-brakes are probably full of rust and needing rebuilt.
    -All of the rubber intake parts are probably hard/brittle and need replaced. You still may be able to get OEM but I doubt it.
    -Since it is water cooled, I’m sure a coolant flush is needed and possible radiator repair/resotore.
    -Looks like no air filter box, would have to source that too. This may be tough. You could go with pods or something, but those are a pain in the ass and require rejetting the carb.
    -carbs need rebuilt.
    -I’m sure more…

    All that plus stuff I’m forgetting, and rebuilding the motor….

    I’m thinking 1000 or less would be far more appropriate. It will be interesting to see if anyone bids.

    Like 0
    • Owain

      No more than $800 – 1000, very hard to get parts for the early ones

      Like 0
  2. Bob S

    Overpriced. I’d imagine a perfect one is about 4K.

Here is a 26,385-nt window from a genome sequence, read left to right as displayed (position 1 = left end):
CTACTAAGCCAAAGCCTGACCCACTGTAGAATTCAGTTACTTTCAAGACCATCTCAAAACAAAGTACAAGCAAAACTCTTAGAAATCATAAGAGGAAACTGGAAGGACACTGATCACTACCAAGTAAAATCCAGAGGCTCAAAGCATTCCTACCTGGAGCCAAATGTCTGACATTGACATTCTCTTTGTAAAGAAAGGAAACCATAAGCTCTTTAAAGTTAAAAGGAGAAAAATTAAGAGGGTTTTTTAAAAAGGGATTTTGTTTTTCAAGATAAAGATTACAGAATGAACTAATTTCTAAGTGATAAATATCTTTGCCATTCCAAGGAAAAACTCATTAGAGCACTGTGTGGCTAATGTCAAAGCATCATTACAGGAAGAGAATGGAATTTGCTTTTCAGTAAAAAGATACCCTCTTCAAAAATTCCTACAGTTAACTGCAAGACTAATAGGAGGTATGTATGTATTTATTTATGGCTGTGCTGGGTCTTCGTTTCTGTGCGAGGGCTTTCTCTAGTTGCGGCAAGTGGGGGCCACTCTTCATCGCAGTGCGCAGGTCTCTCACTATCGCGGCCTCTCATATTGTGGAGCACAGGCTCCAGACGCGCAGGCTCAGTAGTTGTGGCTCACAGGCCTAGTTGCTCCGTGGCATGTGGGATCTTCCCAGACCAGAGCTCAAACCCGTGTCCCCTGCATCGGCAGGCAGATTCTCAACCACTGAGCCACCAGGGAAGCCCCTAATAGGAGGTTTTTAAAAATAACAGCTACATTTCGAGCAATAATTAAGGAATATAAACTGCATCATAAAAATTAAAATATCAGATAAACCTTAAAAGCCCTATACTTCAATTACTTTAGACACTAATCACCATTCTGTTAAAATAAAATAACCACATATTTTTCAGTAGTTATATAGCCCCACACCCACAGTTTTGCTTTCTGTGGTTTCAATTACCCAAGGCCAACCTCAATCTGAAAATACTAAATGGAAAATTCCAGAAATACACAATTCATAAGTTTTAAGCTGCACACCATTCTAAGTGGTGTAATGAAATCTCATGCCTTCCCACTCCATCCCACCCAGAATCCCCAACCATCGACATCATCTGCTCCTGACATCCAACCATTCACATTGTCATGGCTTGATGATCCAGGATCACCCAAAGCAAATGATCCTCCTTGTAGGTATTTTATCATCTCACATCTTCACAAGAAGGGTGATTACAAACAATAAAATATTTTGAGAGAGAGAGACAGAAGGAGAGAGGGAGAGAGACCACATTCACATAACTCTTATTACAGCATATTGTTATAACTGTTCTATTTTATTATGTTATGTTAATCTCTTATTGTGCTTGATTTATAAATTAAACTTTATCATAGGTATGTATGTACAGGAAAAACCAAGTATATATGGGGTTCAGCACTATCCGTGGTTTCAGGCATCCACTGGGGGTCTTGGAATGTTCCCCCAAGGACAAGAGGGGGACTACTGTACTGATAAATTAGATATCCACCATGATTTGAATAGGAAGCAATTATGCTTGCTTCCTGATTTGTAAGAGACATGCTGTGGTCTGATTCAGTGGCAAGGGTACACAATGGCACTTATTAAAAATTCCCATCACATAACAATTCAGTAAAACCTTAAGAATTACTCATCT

Like 0
  3. HoA Howard AMember

    No question who sent this in. I think the Suzuki GT750 was probably the most civilized 2 cycle road bike made. However, it would be short lived, as in line 4 cycle 4 cylinders were all the rage, and Suzuki knew it. Someone may correct me, but I believe Suzuki was the last to offer a 4 cycle 4 cylinder bike, with the GS in ’76. With liquid cooling, and constant engine temps, the tolerances can be tighter, and a lot of people put a lot of miles on these. While I’ve gotten old, and the sound of a 2 cycle actually annoys me now, I had a lot of fun with 2 cycle dirt bikes. This is about the only 2 cycle I’d want for the street, and yes, they still smoke, a lot. I think this was one of Suzuki’s more popular bikes of the time. Cool find, Scotty, as usual.

    Like 0
    • jim s